An investigation into Australia’s travel insurance industry has uncovered widespread mental health discrimination, forcing several major players to change their policies.
An eight-month investigation by the Victorian Equal Opportunity and Human Rights Commission found Australian travel insurers sold more than 365,000 policies containing terms that discriminated against people with mental health conditions, with Allianz, Suncorp and World Nomads Group among the culprits.
This comes after the financial services royal commission last year discovered that Allianz had mislead its travel insurance customers by housing deceptive and incorrect information on its websites as far back as 2012.
“Australians are avid travellers … Being able to access insurance equitably is an important part of travelling. We found that for many people with mental health conditions, travel insurance was either not available or could not be claimed,” Victorian Equal Opportunity and Human Rights commissioner Kristen Hilton said.
The commission’s Fair-minded cover report details the findings of the investigation that looked at several Australian insurers, including three companies that represent around 37 per cent of Australia’s travel insurance industry – Allianz, Suncorp and World Nomads Group.
The report found that each of the three insurers had discriminated unlawfully against people with mental health conditions.
“Their policies included a blanket exclusion, which meant that people who experienced mental health conditions weren’t covered,” Hilton said.
“They also didn’t adequately recognise different types of mental health conditions and their risk or severity.”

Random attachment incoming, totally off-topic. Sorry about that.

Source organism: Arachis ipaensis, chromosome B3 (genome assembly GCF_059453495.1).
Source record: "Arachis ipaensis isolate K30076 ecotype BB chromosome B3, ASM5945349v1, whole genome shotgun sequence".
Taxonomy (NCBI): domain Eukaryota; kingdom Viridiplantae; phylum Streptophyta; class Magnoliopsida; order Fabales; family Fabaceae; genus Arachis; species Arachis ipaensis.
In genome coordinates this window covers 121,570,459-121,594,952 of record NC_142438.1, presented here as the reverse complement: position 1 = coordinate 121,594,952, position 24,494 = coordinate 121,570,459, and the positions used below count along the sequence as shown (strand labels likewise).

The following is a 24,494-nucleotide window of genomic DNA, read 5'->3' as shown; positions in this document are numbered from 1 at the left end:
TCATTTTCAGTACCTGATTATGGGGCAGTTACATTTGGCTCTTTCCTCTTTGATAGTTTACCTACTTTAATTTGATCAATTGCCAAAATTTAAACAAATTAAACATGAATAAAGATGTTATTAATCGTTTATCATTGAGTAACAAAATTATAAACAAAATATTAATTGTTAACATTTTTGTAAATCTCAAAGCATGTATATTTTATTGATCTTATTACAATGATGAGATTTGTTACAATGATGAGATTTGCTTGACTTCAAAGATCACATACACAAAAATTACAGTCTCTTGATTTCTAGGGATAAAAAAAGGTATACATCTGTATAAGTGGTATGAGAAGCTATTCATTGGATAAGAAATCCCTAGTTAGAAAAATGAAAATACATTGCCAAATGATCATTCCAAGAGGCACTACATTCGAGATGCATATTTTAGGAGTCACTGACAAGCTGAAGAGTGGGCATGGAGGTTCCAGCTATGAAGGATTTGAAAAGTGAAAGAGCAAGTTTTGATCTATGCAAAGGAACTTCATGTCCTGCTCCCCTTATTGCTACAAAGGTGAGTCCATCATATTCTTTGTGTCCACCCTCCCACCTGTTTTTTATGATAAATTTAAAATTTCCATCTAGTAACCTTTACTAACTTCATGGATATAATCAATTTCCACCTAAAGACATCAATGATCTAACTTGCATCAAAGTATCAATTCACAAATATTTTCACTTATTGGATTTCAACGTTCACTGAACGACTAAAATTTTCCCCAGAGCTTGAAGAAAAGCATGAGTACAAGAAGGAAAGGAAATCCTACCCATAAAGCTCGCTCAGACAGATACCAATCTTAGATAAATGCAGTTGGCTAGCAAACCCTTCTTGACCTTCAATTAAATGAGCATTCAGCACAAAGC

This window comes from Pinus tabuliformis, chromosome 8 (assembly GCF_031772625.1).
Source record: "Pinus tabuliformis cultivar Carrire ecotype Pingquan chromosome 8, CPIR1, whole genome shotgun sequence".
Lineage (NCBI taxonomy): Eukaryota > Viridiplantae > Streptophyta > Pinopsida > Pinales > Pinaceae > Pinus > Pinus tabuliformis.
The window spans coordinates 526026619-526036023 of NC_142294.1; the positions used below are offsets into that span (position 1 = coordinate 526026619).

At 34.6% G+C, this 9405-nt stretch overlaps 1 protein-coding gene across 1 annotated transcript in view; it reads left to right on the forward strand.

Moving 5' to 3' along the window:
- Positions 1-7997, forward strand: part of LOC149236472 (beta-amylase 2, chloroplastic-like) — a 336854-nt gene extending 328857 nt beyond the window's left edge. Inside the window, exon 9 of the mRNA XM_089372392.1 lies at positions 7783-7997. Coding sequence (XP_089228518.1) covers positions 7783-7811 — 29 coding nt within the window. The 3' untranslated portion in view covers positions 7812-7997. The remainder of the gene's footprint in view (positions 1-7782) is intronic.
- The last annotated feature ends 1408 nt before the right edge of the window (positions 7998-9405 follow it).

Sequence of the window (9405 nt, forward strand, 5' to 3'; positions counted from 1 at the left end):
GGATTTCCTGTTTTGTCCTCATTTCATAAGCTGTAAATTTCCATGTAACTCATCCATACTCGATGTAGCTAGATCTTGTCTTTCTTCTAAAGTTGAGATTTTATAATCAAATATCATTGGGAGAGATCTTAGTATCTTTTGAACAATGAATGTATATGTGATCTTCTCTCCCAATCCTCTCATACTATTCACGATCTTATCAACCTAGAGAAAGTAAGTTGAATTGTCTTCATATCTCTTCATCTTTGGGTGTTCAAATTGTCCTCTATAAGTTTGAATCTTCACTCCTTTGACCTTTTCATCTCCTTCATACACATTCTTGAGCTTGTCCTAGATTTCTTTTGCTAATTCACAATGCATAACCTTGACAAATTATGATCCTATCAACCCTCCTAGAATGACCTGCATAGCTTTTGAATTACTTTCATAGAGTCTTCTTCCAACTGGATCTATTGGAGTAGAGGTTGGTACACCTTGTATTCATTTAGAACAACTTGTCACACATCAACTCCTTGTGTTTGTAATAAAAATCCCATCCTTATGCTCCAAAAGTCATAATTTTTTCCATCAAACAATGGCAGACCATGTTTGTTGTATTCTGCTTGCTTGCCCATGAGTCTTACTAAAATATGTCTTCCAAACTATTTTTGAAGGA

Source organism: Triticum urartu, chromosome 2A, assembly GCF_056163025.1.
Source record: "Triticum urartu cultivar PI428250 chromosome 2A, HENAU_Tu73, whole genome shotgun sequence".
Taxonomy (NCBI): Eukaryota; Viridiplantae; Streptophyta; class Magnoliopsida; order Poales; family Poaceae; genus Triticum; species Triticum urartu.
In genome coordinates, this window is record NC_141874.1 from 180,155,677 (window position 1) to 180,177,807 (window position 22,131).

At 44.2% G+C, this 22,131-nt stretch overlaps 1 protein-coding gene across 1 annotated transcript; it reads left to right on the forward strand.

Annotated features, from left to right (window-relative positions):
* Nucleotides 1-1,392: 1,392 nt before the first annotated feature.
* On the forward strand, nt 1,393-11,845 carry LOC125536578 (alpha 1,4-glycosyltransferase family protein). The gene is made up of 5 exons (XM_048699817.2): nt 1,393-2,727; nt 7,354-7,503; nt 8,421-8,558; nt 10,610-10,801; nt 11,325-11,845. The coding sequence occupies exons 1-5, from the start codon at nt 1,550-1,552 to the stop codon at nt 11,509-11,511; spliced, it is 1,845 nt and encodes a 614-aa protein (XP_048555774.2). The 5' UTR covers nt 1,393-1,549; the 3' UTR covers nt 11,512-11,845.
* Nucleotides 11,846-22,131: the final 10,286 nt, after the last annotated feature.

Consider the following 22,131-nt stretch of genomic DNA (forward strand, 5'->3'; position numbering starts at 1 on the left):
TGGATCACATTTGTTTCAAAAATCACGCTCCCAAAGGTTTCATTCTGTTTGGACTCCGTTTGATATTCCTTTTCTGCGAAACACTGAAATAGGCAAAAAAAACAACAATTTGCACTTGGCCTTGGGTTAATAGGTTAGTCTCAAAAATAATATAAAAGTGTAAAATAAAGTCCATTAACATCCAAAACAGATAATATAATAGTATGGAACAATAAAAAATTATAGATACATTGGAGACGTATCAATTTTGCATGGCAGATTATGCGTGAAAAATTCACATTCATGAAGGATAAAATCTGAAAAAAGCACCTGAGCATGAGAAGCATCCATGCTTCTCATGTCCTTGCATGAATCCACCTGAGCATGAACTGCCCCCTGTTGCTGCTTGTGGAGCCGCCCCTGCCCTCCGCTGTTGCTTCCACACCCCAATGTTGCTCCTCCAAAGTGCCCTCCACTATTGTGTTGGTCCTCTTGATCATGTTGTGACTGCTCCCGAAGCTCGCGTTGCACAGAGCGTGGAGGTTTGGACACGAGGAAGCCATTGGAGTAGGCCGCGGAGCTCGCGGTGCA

Under the Equal Opportunity Act, an exception that might have allowed insurers to limit insurance is if the provider has adequate statistical data or reasons to support their approach. None of those investigated were able to adequately explain this to the investigation, according to the commission.
Hilton said the investigation was an important step in reducing discrimination in the community.
“It’s a catalyst for change.”
As a result of the investigation, all insurers that took part have either removed or taken steps to remove blanket mental health exclusions from their travel insurance policies.
The insurers have also agreed to address the commission’s recommendations, including in relation to the way they “offer and indemnify pre-existing mental health conditions”.
“When deciding how to insure people with mental health conditions, insurers need to think beyond their bottom line. Not every mental health condition is the same – insurers need to account for differences between them,” Hilton said.
Here’s a summary of the Victorian Equal Opportunity and Human Rights Commission’s recommendations, as found in its Fair-minded cover report:
- All insurers who participated in the Investigation should develop a strategy for compliance with the Equal Opportunity Act
- Allianz, Suncorp and WNG should apply rigorous actuarial analysis to the policy terms they use to offer or exclude travel insurance cover to people with a mental health condition (having regard to the DDA Guidelines)
- Allianz, Suncorp and WNG should contact claimants denied indemnity or claims based on a mental health condition during the Investigation Period to notify them about the Investigation and its outcomes
- All insurers who participated in the Investigation should provide their staff with regular education and training on anti-discrimination law
- All insurers who participated in the Investigation should develop risk profiles and appropriate coverage for different mental health conditions
- All insurers who participated in the Investigation should provide clear reasons to travel insurance customers for refusing to offer cover or deny indemnity based on a mental health condition
- The Actuaries Institute and the Insurance Council of Australia should facilitate education on anti-discrimination law for actuary members and insurers respectively
- The Insurance Council of Australia should incorporate its Guidance on Mental Health in its revised Code of Conduct to ensure that it is mandatory and enforceable.